Eyes on Florida

Jeb Bush's state is at the center of the political storm again as election officials battle over putting Nader on the ballot.


Julian Borger
September 15, 2004 6:15PM (UTC)

Florida and Jeb Bush, the president's brother, were once more at the center of a legal row over the presidential election yesterday, after Gov. Bush's administration intervened to ensure Ralph Nader was on the state ballot. Florida Democrats, fearing Nader will take votes away from them, accused the state government of flouting a court order Sept. 8 that removed the third-party candidate and veteran consumer activist from the ballot, on the grounds that the group sponsoring him, the Reform Party, was not a nationally recognized party.

Nader's lawyers challenged the verdict, but his name remained off the state ballot pending the appeal. However, Gov. Bush's secretary of state, Glenda Hood, has stepped in and submitted her own appeal -- which automatically suspended the court order, putting Nader back in the running just in time for absentee ballots to be mailed to 50,000 U.S. soldiers and other overseas voters by a Saturday deadline.

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"This is blatant political maneuvering by Jeb Bush to give his brother a leg up on Election Day," the Florida Democratic Party's chairman, Scott Maddox, said. "And it's just plain wrong." Once Nader's name was on absentee ballots, the state government would use the fact to strengthen the case to include it on ballots across Florida on Election Day, Maddox claimed.

Democrats also pointed out that Nader's campaign had hired a Republican lawyer, Kenneth Sukhia, who worked for Bush in the dramatic 2000 election recount, as proof that the Bush White House was conniving in Nader's efforts to get on to the ballot.

Democratic outrage was fueled when Hood's office blamed Hurricane Ivan, which is bearing down on the Gulf of Mexico coast, for its unusual intervention on behalf of a third-party candidate.

A hearing on the case had been scheduled for Thursday, but the state elections director, Dawn Roberts, said that Ivan might make that hearing impossible, and potentially deny Nader's right to be on the ballot. "There remains a substantial question as to when such a hearing on the permanent injunction will be held, considering the track of Hurricane Ivan," Roberts said in a memorandum to county election supervisors who had just ordered new ballots printed without Nader's name.

Hundreds of thousands of Americans were being evacuated Tuesday from a swath of the Gulf Coast from Louisiana to the Florida Panhandle in the west of the state, in anticipation of the hurricane as it moved northwest out of the Caribbean.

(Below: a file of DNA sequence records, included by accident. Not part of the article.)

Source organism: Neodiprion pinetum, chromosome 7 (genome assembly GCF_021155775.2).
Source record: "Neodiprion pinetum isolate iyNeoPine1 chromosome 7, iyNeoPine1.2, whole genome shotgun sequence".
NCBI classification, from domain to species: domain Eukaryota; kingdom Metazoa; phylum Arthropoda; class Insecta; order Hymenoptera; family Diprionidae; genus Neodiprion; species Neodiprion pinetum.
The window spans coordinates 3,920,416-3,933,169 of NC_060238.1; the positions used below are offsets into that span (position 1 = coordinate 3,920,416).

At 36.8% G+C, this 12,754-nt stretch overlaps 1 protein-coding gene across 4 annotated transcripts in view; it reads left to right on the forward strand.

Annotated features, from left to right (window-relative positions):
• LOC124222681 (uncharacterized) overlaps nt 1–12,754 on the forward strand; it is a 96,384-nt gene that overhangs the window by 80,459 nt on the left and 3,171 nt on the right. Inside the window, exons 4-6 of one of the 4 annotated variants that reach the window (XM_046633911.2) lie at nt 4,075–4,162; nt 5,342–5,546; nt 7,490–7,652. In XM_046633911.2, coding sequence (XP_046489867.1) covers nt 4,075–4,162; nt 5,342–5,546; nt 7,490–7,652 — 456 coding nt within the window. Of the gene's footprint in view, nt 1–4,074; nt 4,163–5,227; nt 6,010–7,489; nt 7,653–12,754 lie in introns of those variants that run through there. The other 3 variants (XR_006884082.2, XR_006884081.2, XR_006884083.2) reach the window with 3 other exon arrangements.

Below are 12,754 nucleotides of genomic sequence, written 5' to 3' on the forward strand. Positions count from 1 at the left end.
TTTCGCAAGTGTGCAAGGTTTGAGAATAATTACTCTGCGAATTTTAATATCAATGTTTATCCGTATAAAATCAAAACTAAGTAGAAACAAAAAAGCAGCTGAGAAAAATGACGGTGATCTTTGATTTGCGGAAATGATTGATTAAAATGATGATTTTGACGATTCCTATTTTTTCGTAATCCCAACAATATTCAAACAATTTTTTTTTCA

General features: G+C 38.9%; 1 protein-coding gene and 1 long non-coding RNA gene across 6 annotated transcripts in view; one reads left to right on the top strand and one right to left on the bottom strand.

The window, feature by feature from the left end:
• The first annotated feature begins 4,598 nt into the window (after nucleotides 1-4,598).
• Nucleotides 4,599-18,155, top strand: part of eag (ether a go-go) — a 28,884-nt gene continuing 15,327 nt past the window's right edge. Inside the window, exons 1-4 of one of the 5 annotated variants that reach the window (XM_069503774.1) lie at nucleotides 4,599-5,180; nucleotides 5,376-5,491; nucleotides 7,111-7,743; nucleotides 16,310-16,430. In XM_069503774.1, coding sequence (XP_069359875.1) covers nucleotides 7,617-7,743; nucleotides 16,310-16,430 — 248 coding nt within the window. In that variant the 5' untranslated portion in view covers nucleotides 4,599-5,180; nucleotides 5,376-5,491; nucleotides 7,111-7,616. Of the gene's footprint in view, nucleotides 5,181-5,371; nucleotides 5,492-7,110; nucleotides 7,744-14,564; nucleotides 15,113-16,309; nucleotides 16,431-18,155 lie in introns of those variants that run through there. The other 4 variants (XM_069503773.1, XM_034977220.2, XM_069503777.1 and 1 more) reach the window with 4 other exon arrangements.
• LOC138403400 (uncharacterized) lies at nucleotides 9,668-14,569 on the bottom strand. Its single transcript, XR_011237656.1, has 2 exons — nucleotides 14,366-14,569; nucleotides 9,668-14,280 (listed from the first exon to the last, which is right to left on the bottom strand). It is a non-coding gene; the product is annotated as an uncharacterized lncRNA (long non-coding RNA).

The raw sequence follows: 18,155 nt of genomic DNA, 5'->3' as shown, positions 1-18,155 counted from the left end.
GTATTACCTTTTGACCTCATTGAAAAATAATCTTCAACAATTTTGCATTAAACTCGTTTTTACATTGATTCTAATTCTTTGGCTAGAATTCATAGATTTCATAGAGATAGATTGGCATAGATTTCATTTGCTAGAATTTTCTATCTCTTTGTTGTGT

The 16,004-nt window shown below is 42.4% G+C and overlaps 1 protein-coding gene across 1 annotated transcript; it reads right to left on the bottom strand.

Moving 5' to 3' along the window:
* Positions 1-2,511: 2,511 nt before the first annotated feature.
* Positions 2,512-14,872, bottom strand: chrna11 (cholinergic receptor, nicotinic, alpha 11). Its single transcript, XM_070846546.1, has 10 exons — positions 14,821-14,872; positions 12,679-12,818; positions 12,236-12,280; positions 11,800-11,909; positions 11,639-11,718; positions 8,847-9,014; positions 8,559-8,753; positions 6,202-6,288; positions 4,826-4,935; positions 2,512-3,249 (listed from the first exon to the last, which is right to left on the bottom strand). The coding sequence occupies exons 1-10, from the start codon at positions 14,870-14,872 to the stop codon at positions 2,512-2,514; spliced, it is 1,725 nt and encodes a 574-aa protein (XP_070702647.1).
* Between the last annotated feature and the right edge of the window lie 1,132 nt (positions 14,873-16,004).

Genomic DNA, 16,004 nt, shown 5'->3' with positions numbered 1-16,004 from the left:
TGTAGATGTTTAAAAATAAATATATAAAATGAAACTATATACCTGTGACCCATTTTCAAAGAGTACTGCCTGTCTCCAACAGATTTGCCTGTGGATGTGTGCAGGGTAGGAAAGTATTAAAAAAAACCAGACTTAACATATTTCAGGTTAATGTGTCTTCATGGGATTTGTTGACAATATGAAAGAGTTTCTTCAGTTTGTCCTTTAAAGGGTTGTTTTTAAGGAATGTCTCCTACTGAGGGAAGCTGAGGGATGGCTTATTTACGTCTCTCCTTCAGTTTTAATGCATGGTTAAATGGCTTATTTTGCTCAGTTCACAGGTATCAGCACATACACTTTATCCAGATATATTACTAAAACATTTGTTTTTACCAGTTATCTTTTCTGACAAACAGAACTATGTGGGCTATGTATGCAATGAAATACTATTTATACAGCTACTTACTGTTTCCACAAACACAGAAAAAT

Hood denied that the state government was taking sides, saying it was simply intervening to ensure that nobody's democratic rights were infringed. "We are acting as an honest broker," the Florida secretary of state said.

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Gov. Bush's administration was the focus of complaints in 2000, when thousands of black Floridians were removed from electoral lists because they were wrongly classified as former felons without voting rights.

Hood's predecessor, Katherine Harris, was also attacked by Democrats at the time for summarily rejecting their appeals against the first vote count, and certifying the initial results that gave the state, and the presidency, to George W. Bush. After five weeks of legal wrangling, the U.S. Supreme Court weighed in and awarded the election, by a one-vote majority, to Bush.

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This year, the state is being carefully scrutinized for its conduct of the election, and was recently forced to abandon the use of another felons list that was found to be faulty. Democrats and civil rights activists have pointed toward the use this year of computer voting as a possible new source of errors and fraud.

Nader won 97,000 votes in Florida four years ago as the Green Party candidate, when Bush was declared to have clinched the election by a margin of only 537 votes over Al Gore. However, some polls this year have suggested he would draw no more votes away from John Kerry than from President Bush.


Julian Borger

Julian Borger is a correspondent for the Guardian.

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